Two US Navy SEALs Missing After US Seized Alleged Iranian Weapons Shipment to the Houthis

One SEAL fell into the water while boarding a small boat off Somalia and another jumped in after him

Two US Navy SEALs have gone missing in the Gulf of Aden off the coast of Somalia during a mission to seize an alleged Iranian weapons shipment bound for the Houthis in Yemen, US Central Command said on Tuesday.

One SEAL fell into the water while attempting to board the small boat, known as a dhow, and a second SEAL jumped in to rescue him, but both are still missing. US military officials have said search and rescue operations are continuing in the Gulf of Aden.

The incident occurred around the time the US and Britain launched airstrikes across Houthi-controlled areas of Yemen, which significantly escalated the situation in the region. The Houthis have not backed down and are now targeting US commercial shipping and continuing to target Israel-linked shipping over the onslaught in Gaza.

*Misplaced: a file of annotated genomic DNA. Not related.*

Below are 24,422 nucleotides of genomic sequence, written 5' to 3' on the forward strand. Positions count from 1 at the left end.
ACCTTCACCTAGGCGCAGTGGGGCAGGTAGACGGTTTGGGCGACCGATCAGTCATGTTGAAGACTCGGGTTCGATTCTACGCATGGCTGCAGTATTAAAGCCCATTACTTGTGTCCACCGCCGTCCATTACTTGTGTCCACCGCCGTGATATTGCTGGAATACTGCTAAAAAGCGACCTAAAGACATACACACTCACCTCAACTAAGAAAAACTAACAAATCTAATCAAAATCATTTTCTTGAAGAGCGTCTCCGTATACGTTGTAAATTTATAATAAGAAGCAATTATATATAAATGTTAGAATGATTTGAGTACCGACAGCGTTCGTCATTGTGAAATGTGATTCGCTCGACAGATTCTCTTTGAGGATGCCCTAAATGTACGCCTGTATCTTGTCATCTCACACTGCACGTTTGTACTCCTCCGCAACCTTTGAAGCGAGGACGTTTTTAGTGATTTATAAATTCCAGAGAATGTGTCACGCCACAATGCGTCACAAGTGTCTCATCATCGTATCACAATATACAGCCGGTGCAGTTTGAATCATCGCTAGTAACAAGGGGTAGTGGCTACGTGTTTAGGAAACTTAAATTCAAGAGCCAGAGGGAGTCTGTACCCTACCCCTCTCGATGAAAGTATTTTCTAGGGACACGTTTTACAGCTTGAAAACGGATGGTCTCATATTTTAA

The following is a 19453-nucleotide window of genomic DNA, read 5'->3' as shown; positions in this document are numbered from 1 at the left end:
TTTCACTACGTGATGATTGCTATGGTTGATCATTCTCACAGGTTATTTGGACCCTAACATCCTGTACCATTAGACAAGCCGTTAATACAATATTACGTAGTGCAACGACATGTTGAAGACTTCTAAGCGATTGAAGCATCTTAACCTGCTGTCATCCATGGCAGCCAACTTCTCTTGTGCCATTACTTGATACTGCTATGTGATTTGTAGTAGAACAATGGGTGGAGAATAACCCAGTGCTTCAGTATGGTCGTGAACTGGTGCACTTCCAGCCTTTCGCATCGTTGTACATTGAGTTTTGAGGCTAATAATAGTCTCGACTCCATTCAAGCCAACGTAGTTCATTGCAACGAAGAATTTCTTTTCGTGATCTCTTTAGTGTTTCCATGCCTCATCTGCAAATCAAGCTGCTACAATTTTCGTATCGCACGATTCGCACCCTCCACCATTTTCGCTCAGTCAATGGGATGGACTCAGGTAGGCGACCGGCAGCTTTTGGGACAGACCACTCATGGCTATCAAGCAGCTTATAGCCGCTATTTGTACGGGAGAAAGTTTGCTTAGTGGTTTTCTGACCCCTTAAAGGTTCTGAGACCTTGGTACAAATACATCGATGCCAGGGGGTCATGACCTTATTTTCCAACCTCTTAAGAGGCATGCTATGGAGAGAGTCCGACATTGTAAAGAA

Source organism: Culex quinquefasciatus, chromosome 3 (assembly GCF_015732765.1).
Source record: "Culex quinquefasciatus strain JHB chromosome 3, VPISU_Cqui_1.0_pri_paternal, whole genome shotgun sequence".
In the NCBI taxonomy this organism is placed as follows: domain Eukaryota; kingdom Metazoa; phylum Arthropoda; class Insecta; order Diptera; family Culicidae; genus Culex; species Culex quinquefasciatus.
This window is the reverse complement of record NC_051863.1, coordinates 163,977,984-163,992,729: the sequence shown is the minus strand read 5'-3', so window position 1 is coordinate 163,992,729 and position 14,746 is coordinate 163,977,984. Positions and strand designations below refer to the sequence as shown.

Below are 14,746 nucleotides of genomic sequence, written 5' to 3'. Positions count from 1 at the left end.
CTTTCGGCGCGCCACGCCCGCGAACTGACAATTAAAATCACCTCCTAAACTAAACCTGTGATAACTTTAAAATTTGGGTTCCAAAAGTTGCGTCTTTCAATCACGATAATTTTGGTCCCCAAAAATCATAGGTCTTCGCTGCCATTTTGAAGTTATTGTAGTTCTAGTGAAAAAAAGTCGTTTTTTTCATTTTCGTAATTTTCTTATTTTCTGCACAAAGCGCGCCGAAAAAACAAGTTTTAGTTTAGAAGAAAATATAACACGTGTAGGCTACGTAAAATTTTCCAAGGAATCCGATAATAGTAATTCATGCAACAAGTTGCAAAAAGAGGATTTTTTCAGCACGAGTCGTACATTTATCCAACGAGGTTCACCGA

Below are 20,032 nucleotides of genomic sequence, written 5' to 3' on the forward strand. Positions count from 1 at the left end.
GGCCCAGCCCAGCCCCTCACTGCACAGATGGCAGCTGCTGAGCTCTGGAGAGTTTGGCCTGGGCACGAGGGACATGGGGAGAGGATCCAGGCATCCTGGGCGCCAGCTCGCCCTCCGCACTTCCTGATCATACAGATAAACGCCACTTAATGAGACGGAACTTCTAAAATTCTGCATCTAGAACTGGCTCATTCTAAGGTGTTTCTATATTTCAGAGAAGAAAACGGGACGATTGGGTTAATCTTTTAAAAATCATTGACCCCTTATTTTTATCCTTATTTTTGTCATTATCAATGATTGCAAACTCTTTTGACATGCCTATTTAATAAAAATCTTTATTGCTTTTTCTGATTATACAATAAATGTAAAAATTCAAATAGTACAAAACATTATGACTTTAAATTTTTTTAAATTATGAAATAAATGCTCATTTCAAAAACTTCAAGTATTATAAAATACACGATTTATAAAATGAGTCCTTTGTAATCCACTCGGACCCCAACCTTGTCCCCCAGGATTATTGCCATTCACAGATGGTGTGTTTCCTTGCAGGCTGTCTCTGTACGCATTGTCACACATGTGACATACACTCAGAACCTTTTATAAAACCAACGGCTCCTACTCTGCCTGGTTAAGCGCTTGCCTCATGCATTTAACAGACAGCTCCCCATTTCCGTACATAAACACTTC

CENTCOM claimed Iranian-made missile components were found on the dhow and sank the boat. As for the 14 crewmembers who were onboard, CENTCOM said their “disposition” is being “determined in accordance with international law.” CENTCOM said it was the “first seizure of advanced Iranian-manufactured ballistic missile and cruise missile components by the US Navy since November 2019.”

Iran supports the Houthis politically but has always denied arming the Zaydi Shia group, which governs Yemen’s capital, Sanaa, and the territory where the majority of Yemenis live.

A picture of the Dhow the US military sank in the Gulf of Aden

The US has helped a Saudi/UAE-led coalition blockade Yemen since 2015 in the name of preventing weapons shipments to the Houthis, but the siege contributed to the mass starvation of Yemenis. According to the UN, the US-backed war on the Houthis killed at least 377,000 people between 2015 and 2022. More than half died due to starvation and disease caused by the blockade and brutal bombing campaign.

The blockade has been eased since the Saudis and the Houthis reached a ceasefire in April 2022. The Saudis have distanced themselves from the recent US anti-Houthi operations and still appear ready to sign a lasting peace deal with the Houthis.

Author: Dave DeCamp

Dave DeCamp is the news editor of, follow him on Twitter @decampdave.